A method of flow control in which a receiver gives a transmitter permission to transmit data until a window is full. When the window is full, the transmitter must stop transmitting until the receiver advertises a larger window.[5]

Sliding-window flow control is best utilized when the buffer size is limited and pre-established. During a typical communication between a sender and a receiver the receiver allocates buffer space for n frames (n is the buffer size in frames). The sender can send and the receiver can accept n frames without having to wait for an acknowledgement. A sequence number is assigned to frames in order to help keep track of those frames which did receive an acknowledgement. The receiver acknowledges a frame by sending an acknowledgement that includes the sequence number of the next frame expected. This acknowledgement announces that the receiver is ready to receive n frames, beginning with the number specified. Both the sender and receiver maintain what is called a window. The size of the window is less than or equal to the buffer size.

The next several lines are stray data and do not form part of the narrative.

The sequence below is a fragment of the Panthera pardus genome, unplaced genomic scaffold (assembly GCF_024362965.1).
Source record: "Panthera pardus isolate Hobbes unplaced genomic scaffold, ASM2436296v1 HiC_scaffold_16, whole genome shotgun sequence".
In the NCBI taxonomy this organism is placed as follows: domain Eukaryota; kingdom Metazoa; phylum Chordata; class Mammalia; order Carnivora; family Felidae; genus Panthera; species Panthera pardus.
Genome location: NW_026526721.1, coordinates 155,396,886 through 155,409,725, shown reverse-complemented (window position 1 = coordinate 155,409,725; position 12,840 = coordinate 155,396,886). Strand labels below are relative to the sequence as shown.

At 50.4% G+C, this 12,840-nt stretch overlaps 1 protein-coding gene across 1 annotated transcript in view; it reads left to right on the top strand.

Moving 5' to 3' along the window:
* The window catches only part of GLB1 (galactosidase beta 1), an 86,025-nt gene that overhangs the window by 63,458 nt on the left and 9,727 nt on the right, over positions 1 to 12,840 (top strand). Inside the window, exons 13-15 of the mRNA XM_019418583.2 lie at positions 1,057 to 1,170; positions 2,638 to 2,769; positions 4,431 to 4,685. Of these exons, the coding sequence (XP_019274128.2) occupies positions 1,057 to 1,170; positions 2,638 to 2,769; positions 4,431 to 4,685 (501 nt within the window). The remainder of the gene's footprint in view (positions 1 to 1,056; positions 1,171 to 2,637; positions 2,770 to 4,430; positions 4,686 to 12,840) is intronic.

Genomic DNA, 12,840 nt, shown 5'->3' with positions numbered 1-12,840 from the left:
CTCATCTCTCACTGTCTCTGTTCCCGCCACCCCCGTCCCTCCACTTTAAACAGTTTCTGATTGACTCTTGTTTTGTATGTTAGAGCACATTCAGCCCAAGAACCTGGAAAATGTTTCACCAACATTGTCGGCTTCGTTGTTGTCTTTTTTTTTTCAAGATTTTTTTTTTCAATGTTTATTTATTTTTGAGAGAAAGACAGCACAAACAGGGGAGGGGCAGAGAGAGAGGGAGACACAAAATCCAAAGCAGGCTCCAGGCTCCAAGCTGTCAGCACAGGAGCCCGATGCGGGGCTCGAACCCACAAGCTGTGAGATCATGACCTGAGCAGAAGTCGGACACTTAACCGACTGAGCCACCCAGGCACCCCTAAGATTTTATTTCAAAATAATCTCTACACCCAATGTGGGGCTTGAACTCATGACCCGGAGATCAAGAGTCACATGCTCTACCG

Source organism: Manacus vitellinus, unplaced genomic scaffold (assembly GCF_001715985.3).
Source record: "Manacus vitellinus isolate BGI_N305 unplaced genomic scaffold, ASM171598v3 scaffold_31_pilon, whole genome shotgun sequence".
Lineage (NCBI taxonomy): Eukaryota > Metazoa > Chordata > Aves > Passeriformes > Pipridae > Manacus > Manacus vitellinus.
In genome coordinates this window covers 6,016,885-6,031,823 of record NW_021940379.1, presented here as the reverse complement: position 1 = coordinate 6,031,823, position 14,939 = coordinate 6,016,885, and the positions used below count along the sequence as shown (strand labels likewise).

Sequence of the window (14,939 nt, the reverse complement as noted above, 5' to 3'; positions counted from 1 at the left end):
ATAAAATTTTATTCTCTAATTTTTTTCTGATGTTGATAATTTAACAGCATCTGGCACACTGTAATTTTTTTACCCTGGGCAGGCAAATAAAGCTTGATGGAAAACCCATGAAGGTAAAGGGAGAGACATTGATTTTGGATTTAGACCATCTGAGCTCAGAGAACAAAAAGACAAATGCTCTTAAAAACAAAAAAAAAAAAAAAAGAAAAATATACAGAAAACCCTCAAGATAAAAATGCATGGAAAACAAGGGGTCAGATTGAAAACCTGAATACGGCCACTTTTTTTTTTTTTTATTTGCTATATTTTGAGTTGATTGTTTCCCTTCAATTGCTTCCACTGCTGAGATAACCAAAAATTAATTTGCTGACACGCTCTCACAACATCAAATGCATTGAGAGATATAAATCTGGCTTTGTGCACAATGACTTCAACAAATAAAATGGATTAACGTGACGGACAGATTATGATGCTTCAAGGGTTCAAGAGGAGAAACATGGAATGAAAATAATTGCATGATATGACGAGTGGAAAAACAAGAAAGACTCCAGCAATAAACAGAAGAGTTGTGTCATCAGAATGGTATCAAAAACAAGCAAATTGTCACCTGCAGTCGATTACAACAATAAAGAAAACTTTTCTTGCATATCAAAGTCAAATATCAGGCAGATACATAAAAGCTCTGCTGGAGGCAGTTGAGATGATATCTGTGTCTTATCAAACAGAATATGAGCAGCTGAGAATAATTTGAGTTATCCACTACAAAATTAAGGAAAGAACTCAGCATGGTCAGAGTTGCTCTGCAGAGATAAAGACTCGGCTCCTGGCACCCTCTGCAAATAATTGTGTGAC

Sliding window flow control has a far better performance than stop-and-wait flow control. For example, in a wireless environment if data rates are low and noise level is very high, waiting for an acknowledgement for every packet that is transferred is not very feasible. Therefore, transferring data as a bulk would yield a better performance in terms of higher throughput.

Sliding window flow control is a point to point protocol assuming that no other entity tries to communicate until the current data transfer is complete. The window maintained by the sender indicates which frames he can send. The sender sends all the frames in the window and waits for an acknowledgement (as opposed to acknowledging after every frame). The sender then shifts the window to the corresponding sequence number, thus indicating that frames within the window starting from the current sequence number can be sent.